Civil War contributions of African-Americans will be the subject of a one-man show at Mississippi State University by a leading folklorist of black culture.
"The Blue and Gray in Black and White" is the title of James "Sparky" Rucker's Oct. 23 depiction of the war's impact on different regions of the country. His costumed presentation includes songs, anecdotes and personal narratives.
The free performance begins at 8 p.m. in the Colvard Union ballroom. The Campus Activities Board and the Holmes Cultural Diversity Center are co-sponsors.
For nearly three decades, the 50-year-old Rucker has toured internationally, including performances at major American folk festivals and Civil War battlefields. A recording artist for Flying Fish Records with nine releases to his credit, he has earned accolades as a singer, folklorist and storyteller, as well as a Civil War historian and genealogical researcher.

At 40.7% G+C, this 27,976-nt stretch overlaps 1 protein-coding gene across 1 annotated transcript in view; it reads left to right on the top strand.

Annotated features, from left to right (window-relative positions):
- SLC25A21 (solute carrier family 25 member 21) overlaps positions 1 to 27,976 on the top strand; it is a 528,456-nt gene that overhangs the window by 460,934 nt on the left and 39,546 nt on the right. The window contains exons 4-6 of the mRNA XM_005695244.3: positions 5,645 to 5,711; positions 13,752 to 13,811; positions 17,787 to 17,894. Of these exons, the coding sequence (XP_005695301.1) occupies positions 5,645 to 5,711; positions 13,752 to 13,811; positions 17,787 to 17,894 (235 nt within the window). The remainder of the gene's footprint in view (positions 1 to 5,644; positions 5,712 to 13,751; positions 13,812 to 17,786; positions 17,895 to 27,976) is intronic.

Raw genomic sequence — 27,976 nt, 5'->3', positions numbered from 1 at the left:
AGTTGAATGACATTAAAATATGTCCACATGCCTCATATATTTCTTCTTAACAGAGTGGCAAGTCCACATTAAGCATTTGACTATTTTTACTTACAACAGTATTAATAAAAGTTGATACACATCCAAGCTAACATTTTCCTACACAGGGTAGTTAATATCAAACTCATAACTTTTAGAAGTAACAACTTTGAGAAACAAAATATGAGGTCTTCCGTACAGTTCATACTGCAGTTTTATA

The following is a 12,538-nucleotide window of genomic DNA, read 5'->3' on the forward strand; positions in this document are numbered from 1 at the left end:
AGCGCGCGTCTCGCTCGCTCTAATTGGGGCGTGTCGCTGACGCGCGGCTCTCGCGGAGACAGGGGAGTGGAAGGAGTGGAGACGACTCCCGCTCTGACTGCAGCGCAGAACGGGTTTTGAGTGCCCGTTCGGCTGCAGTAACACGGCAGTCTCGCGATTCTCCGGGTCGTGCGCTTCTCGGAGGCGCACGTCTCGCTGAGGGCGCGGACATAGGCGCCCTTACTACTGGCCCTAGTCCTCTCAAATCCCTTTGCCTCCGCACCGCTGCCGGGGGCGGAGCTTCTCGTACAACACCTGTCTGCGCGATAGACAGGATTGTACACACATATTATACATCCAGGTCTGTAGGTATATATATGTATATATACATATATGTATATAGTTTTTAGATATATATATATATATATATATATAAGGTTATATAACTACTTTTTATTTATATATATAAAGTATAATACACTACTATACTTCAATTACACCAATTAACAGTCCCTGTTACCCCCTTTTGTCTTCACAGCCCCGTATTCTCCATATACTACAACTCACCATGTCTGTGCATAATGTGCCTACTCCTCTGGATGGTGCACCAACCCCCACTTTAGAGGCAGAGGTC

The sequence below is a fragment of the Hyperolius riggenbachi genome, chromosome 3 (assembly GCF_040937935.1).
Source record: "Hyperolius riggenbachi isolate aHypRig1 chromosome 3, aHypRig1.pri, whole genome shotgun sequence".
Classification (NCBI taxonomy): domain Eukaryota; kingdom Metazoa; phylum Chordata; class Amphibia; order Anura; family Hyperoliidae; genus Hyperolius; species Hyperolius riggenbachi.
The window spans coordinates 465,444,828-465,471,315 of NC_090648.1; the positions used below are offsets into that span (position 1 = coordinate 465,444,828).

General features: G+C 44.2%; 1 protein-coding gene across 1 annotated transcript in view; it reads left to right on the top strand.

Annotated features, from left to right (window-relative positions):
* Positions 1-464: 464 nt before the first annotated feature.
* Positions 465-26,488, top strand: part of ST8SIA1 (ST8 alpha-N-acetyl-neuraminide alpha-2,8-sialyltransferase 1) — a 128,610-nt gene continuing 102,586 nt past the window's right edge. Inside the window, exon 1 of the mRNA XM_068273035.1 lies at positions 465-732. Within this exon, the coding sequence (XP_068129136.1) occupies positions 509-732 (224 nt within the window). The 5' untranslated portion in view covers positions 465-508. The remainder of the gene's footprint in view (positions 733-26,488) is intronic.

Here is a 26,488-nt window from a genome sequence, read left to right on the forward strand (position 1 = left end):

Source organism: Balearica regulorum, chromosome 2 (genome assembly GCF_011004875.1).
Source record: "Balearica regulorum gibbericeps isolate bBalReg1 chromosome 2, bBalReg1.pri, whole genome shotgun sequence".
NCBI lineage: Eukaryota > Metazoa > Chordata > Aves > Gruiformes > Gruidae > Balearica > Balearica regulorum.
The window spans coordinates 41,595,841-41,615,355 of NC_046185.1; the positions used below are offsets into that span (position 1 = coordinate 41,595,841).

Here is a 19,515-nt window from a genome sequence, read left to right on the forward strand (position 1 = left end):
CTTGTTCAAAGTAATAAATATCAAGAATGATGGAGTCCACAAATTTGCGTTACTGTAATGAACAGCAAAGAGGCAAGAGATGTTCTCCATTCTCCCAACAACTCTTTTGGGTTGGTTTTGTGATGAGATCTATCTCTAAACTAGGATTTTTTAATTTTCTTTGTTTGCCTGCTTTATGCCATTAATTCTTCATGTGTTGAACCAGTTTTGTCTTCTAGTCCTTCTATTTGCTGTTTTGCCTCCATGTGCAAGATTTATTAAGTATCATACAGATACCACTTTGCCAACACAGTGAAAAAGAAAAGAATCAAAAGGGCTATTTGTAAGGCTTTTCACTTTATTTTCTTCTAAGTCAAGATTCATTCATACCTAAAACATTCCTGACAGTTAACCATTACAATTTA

"Blue and Gray in Black and White" is a mixture of sadness and humor. Interspersed among mid-19th century American songs is Rucker's chronological account of major Civil War events. Often, these include events of the time from the community in which he is performing.
Raised in Knoxville, Tenn., he is a former Chattanooga school teacher who bases his performances primarily on folk history.
"Folk history is the best way for people to learn their heritage," Rucker said recently. "That's because it is written by the people that lived the experiences, and people have always been more 'real' than the way they are portrayed in history books."
For additional information on the program, telephone Beth Waltrip at (601) 325-2930.